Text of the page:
More from the deadly tornado that cut Mississippi in half on Saturday. CNN has a video of the looming EF4 tornado that eventually devastated Yazoo City and a large swath of Mississippi. It ended up having a path of almost 100 miles, at times wider than a mile and a half. Fortunately, a twister of this duration and intensity is rare, but is the reason meteorologists so intently monitor the weather, and why storm chasers are so important. Naturally, Victoria-Weather extends our condolences to those who lost friends and loved ones in last weekends storms.
We’re headed out east to Allentown again with today’s forecast. For some reason, the Victoria-Weather Scheduletron 3000 likes to latch on to some cities over and over again for a couple of months. Allentown appears to be one of those cities early in 2010.
At 451PM, ET, Allentown was reporting cloudy skies and a temperature of 50 degrees. An east wind was indicative of the strong area of low pressure still found to the southwest of Allentown. The upper level low that has been the cause of so many problems over the center of the country of late is now centered south of the Great Lakes, extending an occluded front through Pennsylvania, where the fronts split at the occlusion point. A severe thunderstorm watch is in effect for western Pennsylvania, and Allentown happens to currently sit to the north of the warm front. In the warm sector, isolated thunderstorms are cropping up over Maryland’s Eastern Shore and parts of Delaware, all shifting to the northeast.
The jet aiding in the sustenance of the low will steer the system in a more typically winterlike pattern. The low will lose a lot of it’s organization and intensity and will stall over New England over the next two days. Overcast skies will continue for most of the next two days. Tomorrow will certainly see some rain for most of the day, though most of the day will be dry on Tuesday.
Tomorrow – Rain likely, High 59, Low 48
Tuesday – Early morning showers, then clearing slightly, High 57, Low 42 (Non Standard)
TWC: Tomorrow – Showers early becoming a steady light rain later in the day. Thunder possible. High 58, low 46
Tuesday – A few morning showers., High 61, Low 45
AW: Tomorrow – Rain High 56, Low 47
Tuesday – A blend of sunshine and clouds with a couple of showers, mainly early; breezy High 59, Low 44
NWS: Tomorrow – Showers. High 57, low 46
Tuesday – A slight chance of showers. Mostly cloudy High 59, Low 44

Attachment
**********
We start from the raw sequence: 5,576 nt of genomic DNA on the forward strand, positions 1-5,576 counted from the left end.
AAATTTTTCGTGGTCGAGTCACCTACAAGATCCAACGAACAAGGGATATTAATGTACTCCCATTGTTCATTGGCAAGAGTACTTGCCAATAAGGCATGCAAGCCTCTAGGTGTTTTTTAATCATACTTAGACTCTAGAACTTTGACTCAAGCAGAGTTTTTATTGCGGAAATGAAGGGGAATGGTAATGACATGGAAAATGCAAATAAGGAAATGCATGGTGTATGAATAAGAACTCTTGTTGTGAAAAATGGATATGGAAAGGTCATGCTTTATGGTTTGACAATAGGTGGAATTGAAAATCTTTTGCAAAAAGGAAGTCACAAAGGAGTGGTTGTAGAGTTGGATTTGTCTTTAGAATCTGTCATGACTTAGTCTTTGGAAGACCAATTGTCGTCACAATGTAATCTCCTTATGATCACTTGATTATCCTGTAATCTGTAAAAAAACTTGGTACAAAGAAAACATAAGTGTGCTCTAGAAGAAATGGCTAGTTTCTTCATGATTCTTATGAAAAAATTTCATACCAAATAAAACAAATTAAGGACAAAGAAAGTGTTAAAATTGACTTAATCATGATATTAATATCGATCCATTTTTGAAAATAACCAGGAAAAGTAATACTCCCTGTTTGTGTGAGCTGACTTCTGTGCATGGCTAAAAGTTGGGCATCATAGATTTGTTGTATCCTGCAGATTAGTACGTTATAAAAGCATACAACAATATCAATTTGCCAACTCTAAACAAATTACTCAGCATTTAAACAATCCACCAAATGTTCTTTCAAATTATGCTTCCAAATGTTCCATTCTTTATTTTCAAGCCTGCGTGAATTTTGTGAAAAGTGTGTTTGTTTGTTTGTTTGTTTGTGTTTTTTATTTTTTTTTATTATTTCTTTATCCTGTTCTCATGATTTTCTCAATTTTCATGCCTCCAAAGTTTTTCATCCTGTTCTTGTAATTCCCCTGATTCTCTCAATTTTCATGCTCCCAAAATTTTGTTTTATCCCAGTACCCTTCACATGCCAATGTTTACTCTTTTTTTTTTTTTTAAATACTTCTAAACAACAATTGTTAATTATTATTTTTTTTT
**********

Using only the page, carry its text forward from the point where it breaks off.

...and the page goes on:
WB: Tomorrow – Showers. High 57, Low 45
Tuesday – Mostly cloudy in the morning…then becoming partly sunny. High 59, Low 42
Johnson City didn’t see quite as much rain as we had called for, but between the two days of our forecast period they did receive over a half an inch of rain, which isn’t peanuts. Like Oklahoma City, the previous city in our forecast repertoire, Johnson City managed to avoid the severe weather, however, which is of course good news, considering the destruction off to their southeast. Weatherbug, who wrote a novel for their forecast, had the top forecast in Johnson City.
Actuals: Friday – .17 inches of rain High 76, Low 46
Saturday – .42 inches of rain, some in thunderstorms, High 77, Low 57
Yesterday, I highlighted the risk for severe weather in the Lower Mississippi Valley, and we did see widespread severe storms, especially along a line from north central Arkansas to eastern Texas. Most of this was because of wind, as the front rocketed east at 60mph, with thunderstorm gusts compounding the situation.
A merging of the cold and warm front (cold fronts move faster than warm fronts) happens at something called an occlusion, which is representative of the surface low, which works its way down the cold front and introduces an element of turning in the atmosphere that can turn those straight line wind events into widespread tornado outbreaks, as happened today (and the SPC correctly labeled a “high risk” day). A large wedge tornado was on the ground for 200 miles from northeastern Louisiana and across the state of Mississippi before finally lifting.
The long lived twister killed 10, with most of the hardest hit communities were near Vicksburg, Yazoo City and Holmes County. Another tornado dropped near Meridian, and the active pattern has also led to strong thunderstorms in and around Saint Louis, where funnel clouds were also reported. The energy associated with the storm system is still present, and will allow the continued development of strong thunderstorms overnight. Even now there are severe and tornado warnings in the Birmingham area, and any residents of the southeast should be aware that overnight, deadly tornadoes are a distinct possibility.
A pretty standard week coming up. With the spring thunderstorm season underway, we should have plenty to talk about!
Sunday – Allentown, Pennsylvania
Tuesday – Road Trip: Winston-Salem, North Carolina to Fayetteville, Arkansas
Friday – Bangor, Maine
Saturday – Kingsport, Tennessee; Road Trip: Bangor to Kingsport
A strong system is coming out of the Rockies is generating the southerly flow we expect out of a good Spring severe outbreak. The system doesn’t have the typical vorticity of a massive tornado outbreak, however the storm is strong enough and there is enough potential energy that the storm prediction center has put out a moderate risk for severe weather in the lower Mississippi Valley. It’s projected for where the front will intersect with the strongest inflow from the Gulf will intersect the boundary, which actually isn’t entraining a lot of cool air. Here is a look at where the SPC is most concerned.